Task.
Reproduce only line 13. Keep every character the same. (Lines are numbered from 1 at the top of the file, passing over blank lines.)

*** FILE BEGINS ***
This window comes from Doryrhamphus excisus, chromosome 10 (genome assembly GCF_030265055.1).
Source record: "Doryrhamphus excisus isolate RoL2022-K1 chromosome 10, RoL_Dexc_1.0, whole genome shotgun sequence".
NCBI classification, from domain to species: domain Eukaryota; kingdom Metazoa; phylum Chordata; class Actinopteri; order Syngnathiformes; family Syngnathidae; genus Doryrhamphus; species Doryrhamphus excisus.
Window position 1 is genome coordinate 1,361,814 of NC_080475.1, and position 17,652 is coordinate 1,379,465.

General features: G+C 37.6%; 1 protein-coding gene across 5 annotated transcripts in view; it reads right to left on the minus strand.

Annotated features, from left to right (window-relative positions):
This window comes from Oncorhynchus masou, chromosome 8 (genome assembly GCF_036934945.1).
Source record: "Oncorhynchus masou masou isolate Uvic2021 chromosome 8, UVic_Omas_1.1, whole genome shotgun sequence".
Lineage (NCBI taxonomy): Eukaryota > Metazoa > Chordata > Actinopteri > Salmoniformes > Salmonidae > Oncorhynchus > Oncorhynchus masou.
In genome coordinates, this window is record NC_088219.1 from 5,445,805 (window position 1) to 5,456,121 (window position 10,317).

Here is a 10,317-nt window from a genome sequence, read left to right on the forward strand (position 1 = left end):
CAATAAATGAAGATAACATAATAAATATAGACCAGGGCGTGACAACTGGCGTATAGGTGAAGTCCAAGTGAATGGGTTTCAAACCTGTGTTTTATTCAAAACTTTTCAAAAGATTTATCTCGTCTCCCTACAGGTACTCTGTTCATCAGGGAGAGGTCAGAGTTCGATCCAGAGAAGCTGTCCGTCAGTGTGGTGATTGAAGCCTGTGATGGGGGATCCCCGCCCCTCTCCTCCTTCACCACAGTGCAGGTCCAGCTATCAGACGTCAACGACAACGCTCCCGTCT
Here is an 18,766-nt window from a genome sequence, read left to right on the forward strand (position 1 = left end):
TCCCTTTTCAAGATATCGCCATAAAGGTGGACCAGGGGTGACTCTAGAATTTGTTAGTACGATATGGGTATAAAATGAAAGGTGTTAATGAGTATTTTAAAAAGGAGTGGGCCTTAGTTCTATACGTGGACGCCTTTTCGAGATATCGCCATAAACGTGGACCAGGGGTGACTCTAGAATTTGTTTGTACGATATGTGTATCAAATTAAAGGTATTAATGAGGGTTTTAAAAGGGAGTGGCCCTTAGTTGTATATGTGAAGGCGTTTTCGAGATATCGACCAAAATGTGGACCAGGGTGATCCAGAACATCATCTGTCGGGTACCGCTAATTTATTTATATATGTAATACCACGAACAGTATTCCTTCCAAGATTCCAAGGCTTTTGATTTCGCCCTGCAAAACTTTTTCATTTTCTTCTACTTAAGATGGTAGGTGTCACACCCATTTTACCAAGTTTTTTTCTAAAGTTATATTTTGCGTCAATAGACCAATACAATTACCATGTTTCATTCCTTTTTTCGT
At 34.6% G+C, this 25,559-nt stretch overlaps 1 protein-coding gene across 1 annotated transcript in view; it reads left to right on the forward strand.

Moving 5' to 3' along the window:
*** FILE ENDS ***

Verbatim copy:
Here is an 18,766-nt window from a genome sequence, read left to right on the forward strand (position 1 = left end):